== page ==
Graduation season means a rush of news articles about famous commencement speakers and their words of wisdom. US Secretary of State John Kerry just gave one, as did recently fired New York Times Executive Editor Jill Abramson.
David McCullough Jr., longtime Wellesley High School English teacher and son of one of my favorite authors, gave one of my favorite commencement speeches of all time last year when he told graduates they’re not special.
Much is made of these words of wisdom, but wisdom can come from the everyday, the hard knocks and the failures.
Here are six bits of advice from my own school of mediocrity.
- Your first three jobs will pay little. The really good jobs and pay must be earned for years after graduation. Employers will rarely give you a plum assignment right out of school. They want to see what you’re made of first. You’ll get the shittiest tasks and, as entry-level employees, you won’t make enough money to live independently. The key to the good stuff is to pay your dues with grace and good humor.
- Nobody likes whiners. Because of that first point, you’ll probably find yourself working more than 40 hours a week and seeing people who don’t work as hard as you getting ahead. Life’s unfair for most of us, and you have to make the best of what you have at the time. Life is a series of tests and the winners usually smile and bear the tough stuff. Also, fairness is hard to measure. For all you know, that colleague who doesn’t work as many hours simply learned through experience how to work more efficiently.
- Kindness beats ruthlessness every time. Some will disagree with me on this, especially those who find ruthlessness necessary to get ahead. But it’s been a simple fact that when I’ve been a cut-throat asshole, my work life has been miserable and innocents have been hurt. When I’ve been helpful and kind, I’ve always felt better for it. Too, the bosses I’ve learned the most from have been the compassionate ones. When you’re kind, colleagues want to work with you — and help you through the inevitable rough patches.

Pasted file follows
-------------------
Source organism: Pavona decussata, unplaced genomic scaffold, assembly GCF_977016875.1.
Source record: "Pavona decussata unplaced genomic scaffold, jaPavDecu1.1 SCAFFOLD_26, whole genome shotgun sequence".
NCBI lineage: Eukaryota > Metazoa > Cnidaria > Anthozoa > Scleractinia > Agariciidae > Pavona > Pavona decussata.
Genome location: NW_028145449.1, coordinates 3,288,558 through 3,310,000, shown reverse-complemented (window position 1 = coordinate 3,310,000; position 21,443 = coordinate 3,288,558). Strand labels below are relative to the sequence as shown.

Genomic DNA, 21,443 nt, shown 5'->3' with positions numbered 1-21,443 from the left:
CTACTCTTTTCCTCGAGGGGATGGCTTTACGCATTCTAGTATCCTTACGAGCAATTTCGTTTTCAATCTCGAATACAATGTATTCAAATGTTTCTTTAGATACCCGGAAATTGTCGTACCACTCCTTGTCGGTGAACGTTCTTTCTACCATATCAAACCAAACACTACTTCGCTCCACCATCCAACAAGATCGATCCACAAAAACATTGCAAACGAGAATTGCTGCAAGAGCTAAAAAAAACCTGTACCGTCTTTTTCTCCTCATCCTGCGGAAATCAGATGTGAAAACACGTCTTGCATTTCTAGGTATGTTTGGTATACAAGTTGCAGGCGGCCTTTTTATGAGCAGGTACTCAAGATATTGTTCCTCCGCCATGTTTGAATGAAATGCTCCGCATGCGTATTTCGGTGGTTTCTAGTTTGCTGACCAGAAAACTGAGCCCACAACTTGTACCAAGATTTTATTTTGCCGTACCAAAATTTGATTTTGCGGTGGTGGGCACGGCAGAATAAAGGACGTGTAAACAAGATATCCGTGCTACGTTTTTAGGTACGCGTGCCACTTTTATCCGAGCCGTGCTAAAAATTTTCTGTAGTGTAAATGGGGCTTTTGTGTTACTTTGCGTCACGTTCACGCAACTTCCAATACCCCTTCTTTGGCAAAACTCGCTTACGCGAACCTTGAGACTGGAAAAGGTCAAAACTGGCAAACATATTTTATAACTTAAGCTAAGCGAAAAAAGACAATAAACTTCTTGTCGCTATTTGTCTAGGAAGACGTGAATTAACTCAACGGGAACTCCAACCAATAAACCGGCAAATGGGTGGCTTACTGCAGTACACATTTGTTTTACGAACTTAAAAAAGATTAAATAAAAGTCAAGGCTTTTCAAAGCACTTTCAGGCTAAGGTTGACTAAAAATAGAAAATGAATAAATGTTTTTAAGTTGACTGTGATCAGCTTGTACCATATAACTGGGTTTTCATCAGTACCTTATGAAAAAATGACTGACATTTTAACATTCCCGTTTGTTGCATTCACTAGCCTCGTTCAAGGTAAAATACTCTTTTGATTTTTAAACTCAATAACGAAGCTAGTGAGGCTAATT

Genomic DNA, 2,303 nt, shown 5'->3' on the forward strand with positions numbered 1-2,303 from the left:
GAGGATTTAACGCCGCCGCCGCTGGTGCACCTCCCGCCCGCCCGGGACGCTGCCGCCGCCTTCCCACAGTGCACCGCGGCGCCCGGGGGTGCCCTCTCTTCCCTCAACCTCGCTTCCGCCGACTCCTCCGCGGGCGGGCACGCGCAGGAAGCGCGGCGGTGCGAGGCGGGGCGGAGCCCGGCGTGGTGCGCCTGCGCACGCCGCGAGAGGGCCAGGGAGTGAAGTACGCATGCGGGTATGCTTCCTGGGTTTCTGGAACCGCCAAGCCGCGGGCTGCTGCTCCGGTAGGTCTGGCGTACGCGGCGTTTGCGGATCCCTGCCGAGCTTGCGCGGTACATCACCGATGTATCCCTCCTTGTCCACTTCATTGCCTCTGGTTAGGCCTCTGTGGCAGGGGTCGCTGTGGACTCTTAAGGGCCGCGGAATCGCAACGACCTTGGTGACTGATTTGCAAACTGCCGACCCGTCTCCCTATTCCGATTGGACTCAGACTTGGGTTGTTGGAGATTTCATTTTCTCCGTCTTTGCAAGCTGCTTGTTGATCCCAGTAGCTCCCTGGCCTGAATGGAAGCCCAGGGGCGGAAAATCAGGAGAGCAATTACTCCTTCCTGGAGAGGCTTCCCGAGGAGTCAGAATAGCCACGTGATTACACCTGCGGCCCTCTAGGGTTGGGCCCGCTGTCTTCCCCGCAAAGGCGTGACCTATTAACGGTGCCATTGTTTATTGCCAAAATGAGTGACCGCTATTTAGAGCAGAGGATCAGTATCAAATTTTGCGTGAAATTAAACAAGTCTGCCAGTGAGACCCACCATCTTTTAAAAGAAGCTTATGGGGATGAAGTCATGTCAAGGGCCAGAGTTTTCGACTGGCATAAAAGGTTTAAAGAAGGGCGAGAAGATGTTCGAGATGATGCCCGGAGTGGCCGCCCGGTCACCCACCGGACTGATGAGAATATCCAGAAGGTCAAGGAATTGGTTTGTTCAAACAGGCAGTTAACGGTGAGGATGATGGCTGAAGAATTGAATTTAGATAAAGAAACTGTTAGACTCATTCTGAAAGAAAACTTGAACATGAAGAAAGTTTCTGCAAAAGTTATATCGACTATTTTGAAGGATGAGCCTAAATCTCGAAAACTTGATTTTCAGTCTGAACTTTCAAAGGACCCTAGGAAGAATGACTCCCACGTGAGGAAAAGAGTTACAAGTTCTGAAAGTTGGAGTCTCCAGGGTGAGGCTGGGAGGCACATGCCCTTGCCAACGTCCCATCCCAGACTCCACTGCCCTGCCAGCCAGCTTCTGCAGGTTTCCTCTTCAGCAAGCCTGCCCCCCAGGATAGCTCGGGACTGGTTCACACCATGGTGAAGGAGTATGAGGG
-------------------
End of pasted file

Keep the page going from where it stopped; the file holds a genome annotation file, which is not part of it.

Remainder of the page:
- If work becomes everything, you lose. I once put work so high above everything else in life that it nearly ate me alive. Remember that a job should be something you do to live, not the other way around. Jobs come and go. Sometimes it ends before you expect it to and it’s not on your terms. If you have a balanced life with other interests and friends outside office life, you’ll survive and probably thrive more than you had before. If not, it’ll feel like your life has ended with the job you just lost.
- Neglecting children for work is the biggest mistake you can make. Some of you will marry. Some of you will become parents. If so, don’t put work ahead of them. I know what it’s like and it sucks. I’ve also been guilty of doing it to my kids in the past. Your neglect will fill them with bitterness that causes them more pain in adulthood. Today, I rearrange my work schedule around my children’s needs. It’s not always easy and I don’t always do it well. But it’s the least I could do, since I helped bring them into this world.
- It’s never too late to renegotiate your life. Hate your career? Feel trapped by the choices you made? Start over. You may think you can’t. But people do it all the time, with spectacular results.
All of this isn’t meant to depress young adults heading out into the world. It’s meant to assure them that it’s within their power to learn, grow and thrive. It’s just not as easy as some are led to believe.